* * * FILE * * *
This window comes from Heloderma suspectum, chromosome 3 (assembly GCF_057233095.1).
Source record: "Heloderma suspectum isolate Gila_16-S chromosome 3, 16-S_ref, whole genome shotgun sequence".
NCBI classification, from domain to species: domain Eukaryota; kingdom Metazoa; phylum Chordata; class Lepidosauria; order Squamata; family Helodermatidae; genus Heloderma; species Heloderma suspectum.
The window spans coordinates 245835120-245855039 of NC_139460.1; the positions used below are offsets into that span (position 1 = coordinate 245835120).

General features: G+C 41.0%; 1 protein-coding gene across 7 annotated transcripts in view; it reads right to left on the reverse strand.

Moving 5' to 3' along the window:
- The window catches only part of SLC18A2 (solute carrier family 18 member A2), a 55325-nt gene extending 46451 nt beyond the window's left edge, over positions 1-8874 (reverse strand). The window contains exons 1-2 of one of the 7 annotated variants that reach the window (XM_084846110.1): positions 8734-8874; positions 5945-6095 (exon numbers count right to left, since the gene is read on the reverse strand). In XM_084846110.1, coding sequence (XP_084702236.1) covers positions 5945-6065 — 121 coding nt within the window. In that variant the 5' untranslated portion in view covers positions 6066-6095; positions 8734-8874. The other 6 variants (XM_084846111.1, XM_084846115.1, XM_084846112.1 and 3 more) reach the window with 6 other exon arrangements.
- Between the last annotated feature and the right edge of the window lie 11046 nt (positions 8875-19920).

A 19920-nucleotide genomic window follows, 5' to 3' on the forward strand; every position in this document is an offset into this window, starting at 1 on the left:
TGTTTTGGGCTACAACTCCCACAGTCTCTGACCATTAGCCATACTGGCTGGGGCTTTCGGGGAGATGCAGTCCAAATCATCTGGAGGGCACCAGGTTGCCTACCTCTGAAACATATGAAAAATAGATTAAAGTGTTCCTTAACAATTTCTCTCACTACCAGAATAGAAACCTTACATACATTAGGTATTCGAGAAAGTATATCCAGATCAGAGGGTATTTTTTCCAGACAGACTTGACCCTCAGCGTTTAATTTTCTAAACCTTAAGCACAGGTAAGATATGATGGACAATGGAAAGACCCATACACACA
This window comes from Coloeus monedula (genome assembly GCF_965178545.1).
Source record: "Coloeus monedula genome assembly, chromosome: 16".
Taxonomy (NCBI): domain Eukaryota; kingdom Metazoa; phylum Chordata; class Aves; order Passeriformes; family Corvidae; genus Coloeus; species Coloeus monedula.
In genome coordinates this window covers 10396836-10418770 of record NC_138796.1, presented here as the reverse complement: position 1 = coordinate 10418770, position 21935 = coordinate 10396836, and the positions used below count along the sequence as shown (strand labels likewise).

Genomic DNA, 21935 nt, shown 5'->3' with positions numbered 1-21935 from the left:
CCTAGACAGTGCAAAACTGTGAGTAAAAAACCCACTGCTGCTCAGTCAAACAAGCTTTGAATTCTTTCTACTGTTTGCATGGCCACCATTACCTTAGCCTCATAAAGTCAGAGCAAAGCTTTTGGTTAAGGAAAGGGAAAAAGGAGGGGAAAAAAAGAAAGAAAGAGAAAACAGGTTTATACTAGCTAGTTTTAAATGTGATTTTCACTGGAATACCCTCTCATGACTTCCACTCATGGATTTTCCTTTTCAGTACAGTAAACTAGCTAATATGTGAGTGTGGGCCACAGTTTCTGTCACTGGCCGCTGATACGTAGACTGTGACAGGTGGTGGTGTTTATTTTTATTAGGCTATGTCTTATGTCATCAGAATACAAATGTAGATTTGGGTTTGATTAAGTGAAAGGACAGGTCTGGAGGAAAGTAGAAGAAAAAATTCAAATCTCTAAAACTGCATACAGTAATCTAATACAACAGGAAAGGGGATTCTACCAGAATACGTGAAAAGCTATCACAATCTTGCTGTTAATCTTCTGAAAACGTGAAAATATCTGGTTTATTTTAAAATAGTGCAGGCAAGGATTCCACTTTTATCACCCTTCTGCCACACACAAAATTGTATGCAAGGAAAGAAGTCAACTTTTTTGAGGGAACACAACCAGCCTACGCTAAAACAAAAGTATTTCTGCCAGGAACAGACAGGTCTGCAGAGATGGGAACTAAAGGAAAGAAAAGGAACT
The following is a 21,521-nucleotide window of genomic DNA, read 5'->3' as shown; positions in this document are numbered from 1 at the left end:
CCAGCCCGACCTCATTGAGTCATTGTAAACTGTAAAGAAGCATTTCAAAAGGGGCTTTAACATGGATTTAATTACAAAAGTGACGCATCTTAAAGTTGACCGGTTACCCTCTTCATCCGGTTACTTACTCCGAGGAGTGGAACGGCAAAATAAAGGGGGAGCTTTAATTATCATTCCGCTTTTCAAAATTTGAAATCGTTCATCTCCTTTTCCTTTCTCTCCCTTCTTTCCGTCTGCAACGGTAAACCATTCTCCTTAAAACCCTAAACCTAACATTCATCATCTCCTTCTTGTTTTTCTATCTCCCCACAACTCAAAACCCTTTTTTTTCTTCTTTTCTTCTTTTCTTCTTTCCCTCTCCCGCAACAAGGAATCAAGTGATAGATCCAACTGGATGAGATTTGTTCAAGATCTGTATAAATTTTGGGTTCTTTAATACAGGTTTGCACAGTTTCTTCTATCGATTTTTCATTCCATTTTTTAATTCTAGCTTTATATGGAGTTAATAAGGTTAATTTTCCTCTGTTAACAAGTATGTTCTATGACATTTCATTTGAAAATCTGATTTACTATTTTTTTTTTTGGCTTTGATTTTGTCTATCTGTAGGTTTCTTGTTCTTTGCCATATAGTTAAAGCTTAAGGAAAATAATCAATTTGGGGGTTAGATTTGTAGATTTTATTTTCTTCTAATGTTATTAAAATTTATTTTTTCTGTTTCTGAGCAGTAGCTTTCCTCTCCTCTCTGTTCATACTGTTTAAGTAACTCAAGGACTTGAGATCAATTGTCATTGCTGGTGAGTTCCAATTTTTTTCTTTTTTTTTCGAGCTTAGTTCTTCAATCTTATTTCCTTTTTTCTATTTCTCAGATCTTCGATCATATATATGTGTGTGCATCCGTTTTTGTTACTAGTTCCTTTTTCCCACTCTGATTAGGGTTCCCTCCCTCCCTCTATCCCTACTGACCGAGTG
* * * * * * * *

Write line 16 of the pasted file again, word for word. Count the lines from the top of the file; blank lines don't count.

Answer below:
CCTAGACAGTGCAAAACTGTGAGTAAAAAACCCACTGCTGCTCAGTCAAACAAGCTTTGAATTCTTTCTACTGTTTGCATGGCCACCATTACCTTAGCCTCATAAAGTCAGAGCAAAGCTTTTGGTTAAGGAAAGGGAAAAAGGAGGGGAAAAAAAGAAAGAAAGAGAAAACAGGTTTATACTAGCTAGTTTTAAATGTGATTTTCACTGGAATACCCTCTCATGACTTCCACTCATGGATTTTCCTTTTCAGTACAGTAAACTAGCTAATATGTGAGTGTGGGCCACAGTTTCTGTCACTGGCCGCTGATACGTAGACTGTGACAGGTGGTGGTGTTTATTTTTATTAGGCTATGTCTTATGTCATCAGAATACAAATGTAGATTTGGGTTTGATTAAGTGAAAGGACAGGTCTGGAGGAAAGTAGAAGAAAAAATTCAAATCTCTAAAACTGCATACAGTAATCTAATACAACAGGAAAGGGGATTCTACCAGAATACGTGAAAAGCTATCACAATCTTGCTGTTAATCTTCTGAAAACGTGAAAATATCTGGTTTATTTTAAAATAGTGCAGGCAAGGATTCCACTTTTATCACCCTTCTGCCACACACAAAATTGTATGCAAGGAAAGAAGTCAACTTTTTTGAGGGAACACAACCAGCCTACGCTAAAACAAAAGTATTTCTGCCAGGAACAGACAGGTCTGCAGAGATGGGAACTAAAGGAAAGAAAAGGAACT